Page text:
We spent many hours discussing whichrelative should serve as guardian of the children. I advised someonegeographically close so the children’s school and friendshipswouldn’t be disrupted, or a person with children close in age totheirs. After outlining a lengthy will with guardianship andinsurance-trust provisions, I asked about items of personal significanceto include. “My wine,’ the husband shouted. The opening bequest inhis will is a classic: “I give and bequeath my case of 1961Chateau Mouton-Rothschild Magnum to my brother.’ I learned quickly that many clients will try to use a will to rulefrom the grave. After going through my check list with one man andexploring his options for using a will to influence people after hisdeath, he put in the following clause: “$100,000 to my wifeprovided she does not remarry.
‘ Another client insisted on thisone: “I bequeath $25,000 to my grandson on his 21st birthday uponthe condition that he never smoke marijuana or drink alcohol before thatday and that he swear to my executor that he shall never do soafterward.’ I confess to some misgiving over such dead-hand control. However,these examples do not shock my conscience as much as a bequest of”$100,000 to my daughter provided she marry a white man of theCatholic faith.’ (This clause was the subject of a lawsuit 15years ago by the daughter who took a husband of another faith. She lostthen but would win today, in my opinion, because of the law’sgreater emphasis on religious freedom.) I recommend using a will toinfluence rather than to control, though the line between the two isdifficult to draw. Many clients want to talk about avoiding probate.
This term meansleaving property in other ways than a will. These probate-avoidingdevices consist of joint ownership, trusts and insurance. Each one ispopular and advisable, even with a will.
Discussing all of them with aclient makes the lawyer an estate planner rather than a mere willwriter. Joint Ownership The most common form of joint ownership is a joint bank account orjoint ownership of real estate, with the words “as joint tenantswith right of survivorship’ after the names of the two co-owners.In the case of a bank account, money is available immediately to theother upon the death of one co-owner without having to go throughprobate. This arrangement averts delay in using the money andeliminates the fees of executors and attorneys charged when the accountis probated through a will. The same result occurs with joint ownershipof real estate. Trusts The most common form of a trust is a bank savings account held byone person “in trust for’ a second. The first person acquiresthe total right to use the money up to the point of death, and upon hisdeath it becomes the property of the second person. Probate and itsdelays and fees are bypassed.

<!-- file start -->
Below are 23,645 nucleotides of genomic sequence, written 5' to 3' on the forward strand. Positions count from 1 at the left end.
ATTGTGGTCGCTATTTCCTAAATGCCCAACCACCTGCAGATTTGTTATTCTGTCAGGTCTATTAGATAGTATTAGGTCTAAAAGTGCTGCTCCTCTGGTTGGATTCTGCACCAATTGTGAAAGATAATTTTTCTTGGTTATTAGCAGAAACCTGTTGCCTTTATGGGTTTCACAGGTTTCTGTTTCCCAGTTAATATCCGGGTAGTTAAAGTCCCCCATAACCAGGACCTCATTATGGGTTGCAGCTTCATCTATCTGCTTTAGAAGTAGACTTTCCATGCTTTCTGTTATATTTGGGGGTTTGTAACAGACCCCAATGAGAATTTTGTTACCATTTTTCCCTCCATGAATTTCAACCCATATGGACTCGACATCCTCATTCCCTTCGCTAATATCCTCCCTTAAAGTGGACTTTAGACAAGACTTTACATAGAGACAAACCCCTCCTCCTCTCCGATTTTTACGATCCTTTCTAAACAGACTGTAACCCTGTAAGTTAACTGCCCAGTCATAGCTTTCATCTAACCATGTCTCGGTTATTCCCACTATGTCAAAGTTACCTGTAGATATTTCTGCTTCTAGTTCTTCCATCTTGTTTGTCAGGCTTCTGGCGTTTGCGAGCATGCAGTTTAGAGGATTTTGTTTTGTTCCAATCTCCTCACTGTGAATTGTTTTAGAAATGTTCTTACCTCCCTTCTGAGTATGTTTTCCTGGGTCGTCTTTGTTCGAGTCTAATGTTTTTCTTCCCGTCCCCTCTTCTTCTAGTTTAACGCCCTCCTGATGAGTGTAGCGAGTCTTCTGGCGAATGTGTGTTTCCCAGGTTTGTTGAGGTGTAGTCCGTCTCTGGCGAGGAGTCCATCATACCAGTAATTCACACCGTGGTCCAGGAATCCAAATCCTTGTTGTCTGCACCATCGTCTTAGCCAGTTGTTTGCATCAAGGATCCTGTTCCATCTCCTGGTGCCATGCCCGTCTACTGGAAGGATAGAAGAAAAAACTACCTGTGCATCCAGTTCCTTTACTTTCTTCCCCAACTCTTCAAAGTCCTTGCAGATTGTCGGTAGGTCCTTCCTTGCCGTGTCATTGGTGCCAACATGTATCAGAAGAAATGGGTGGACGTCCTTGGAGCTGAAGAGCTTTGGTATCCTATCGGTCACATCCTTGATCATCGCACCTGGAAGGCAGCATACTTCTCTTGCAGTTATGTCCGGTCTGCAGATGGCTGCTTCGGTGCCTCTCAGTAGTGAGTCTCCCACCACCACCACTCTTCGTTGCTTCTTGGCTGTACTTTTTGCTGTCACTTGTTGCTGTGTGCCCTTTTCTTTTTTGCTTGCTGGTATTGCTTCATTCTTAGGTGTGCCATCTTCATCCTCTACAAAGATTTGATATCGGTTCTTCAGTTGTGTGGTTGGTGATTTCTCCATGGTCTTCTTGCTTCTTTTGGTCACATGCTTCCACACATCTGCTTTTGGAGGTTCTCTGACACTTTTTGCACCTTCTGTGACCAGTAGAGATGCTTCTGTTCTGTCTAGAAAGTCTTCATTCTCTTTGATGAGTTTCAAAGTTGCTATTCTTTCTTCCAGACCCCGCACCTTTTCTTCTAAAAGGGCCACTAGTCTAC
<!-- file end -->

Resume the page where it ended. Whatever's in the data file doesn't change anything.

The wealthy have used trusts for all types of property forcenturies. The reasons are simple–a trust allows control and use untildeath, makes property available to beneficiaries the instant after deathand causes no publicity, because trusts do not become part of the publicrecord like wills. In the past 20 years, trusts have becomeincreasingly popular with the middle class for the same reason the richhave always liked them–the avoidance of the fees, delays and publicityof probate. Notwithstanding the popularity of trusts, the will is still thebasic document of estate planning in my practice for several reasons.
One is that it can be changed, amended or revoked at any time.Another is that the fee is normally small–$50 to $500 as opposed to aminimum of $1,000 for a trust. And finally, because even the highpriest of the antiprobate movement, Norman Dacey, recommends a will tocover things you cannot put into a trust or other probate-avoidingdevice. For instance, guardianships for minor children can only beplaced in a will; money for death in a car or an airplane accident canonly be received by an estate (the items the will governs); and only thewill can direct whether estate taxes are to be paid completely out ofthe “probate estate’ –that passing under the will or to beshared by the recipients of the “nonprobate estate’ (therecipients being those receiving joint property, trust property andlife-insurance proceeds.) I prefer the will mainly, however, because of what Lester taughtme– that a will can do more than simply pass on wealth to the nextgeneration. Properly thought out, it can put a personal dimension intoestate plans. A will, in other words, can be a means of making a final,special statement to special people–a way to leave something that canmean more than money.